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RESPECTABLE (DIS)APPEARANCE

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The respectable middle class restaurant was not very crowded that day. It was early evening and my wife and I were among the few patrons at that time. Waiting for our food, my wife idly scanned the nearby tables for occupants.

“See how gruff looking that guy is!” she remarked at one lone huge guy next table as I hastened to hush her, lest he hear. The gruff guy also had an equally gruff voice and was giving staccato orders to the aging bearer who appeared a little harassed.

At another table there was a young decent looking pair of youngsters, who were very soft spoken and mild mannered. Soon, however, we forgot about them and got immersed in our evening snacks when they were served.

Suddenly, there was a lot of unusual commotion. The elderly bearer was standing near the gruff man’s table, though the latter was not to be seen. As we were wondering what happened, gruffie returned and said, shaking his head angrily, “The rotten fellows have bolted.”

From their talk, we could make out that the ‘decent’ youngsters had disappeared without paying their bill.

As the poor old bearer started sobbing that the money would be deducted from his salary, we were amazed to see the ‘gruff’ man patting his hand and declaring, “Bring their bill to me. I will pay.”


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LINGUA-WOES

A Tamil gentleman nearly got clobbered when he appreciated the food served for lunch at his Telugu friend’s place.

The poor guy innocently said ‘Pramadham’ which means ‘Excellent’ in Tamil, but unfortunately means ‘Danger’ in Telugu!

‘Tamasha’ means ‘light stuff’, ‘Comedy’ etc in Malayalam, but beware if you use it flippantly with the Hindi speaking people.

Indiscreet use of this word- which means a street dance or something in Hindi- is not received kindly by them.

The simple word ‘Avasar’- which also is a Sanskrit root word- means ‘Occasion’ in Hindi; ‘Avasaram’ means ‘Requirement’ in Telugu; ‘Opportunity’ in Malayalam and ‘Hurry’ in Tamil!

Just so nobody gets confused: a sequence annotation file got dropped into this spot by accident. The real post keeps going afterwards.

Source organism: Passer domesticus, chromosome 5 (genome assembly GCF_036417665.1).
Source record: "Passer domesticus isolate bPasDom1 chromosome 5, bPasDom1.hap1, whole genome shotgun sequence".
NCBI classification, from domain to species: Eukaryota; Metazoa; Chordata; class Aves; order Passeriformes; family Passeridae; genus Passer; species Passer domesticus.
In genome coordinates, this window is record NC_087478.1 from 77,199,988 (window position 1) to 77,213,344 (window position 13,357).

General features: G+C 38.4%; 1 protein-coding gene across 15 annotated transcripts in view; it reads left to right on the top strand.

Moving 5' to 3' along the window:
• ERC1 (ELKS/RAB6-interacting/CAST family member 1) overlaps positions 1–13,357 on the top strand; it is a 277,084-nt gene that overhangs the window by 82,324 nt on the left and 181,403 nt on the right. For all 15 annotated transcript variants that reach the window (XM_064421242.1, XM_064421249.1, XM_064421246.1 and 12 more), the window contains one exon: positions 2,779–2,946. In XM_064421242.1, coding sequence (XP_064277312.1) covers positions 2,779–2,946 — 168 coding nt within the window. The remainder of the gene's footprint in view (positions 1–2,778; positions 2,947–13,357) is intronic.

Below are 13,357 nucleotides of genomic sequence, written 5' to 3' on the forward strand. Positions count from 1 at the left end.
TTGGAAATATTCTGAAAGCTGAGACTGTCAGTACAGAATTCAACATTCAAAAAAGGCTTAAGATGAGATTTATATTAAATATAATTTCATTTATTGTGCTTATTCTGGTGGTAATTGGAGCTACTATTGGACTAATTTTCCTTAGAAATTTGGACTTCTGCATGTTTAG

There must of course be several such examples in the various languages ‘spooken’ in our delightful India.




RIGHT WRONG

Seeing her eyes glow in excitement,
Obviously though she has it all wrong,
I rush to grab the correction opportunity,

Till I have another look at the gleam in her eyes.

Hell, I think, let me be wrong a hundred times over,
If only to preserve that glorious joy,

Rather than prove her wrong
And watch her enthusiasm wither.

TEACHINGS FROM THE ETERNAL SONG, THE BHAGVAD GITA

THE MANY WAYS TO PRAY TO THE LORD

Lord Krishna is infinitely merciful.

He accepts your prayers whatever be your way, or whomsoever you worship. Like the waters of all rivers leading to the Ocean, all prayers flow to Him alone. ( Rig Veda)

He says that you may, if you can, fix your mind and intellect on him and be always in His contemplation. That is the path of Knowledge or Jnana Yoga.

However, if you find it difficult, you may choose the path of Yoga practice. In this the mind can be trained to meditate on Him and be brought back again and again when it gets distracted. This is the path of Raja Yoga.

If you find the Yoga path cumbersome, you may resort to ritualistic worship as authorized by the sacred texts. This is the path of Karma Yoga. If your mind is not on rituals, you can take refuge in him, leading a self controlled life.

Then there is the Bhakti path, the path of total devotion and surrender to the Lord. Even here, the Lord says, you need not make elaborate offerings- A l…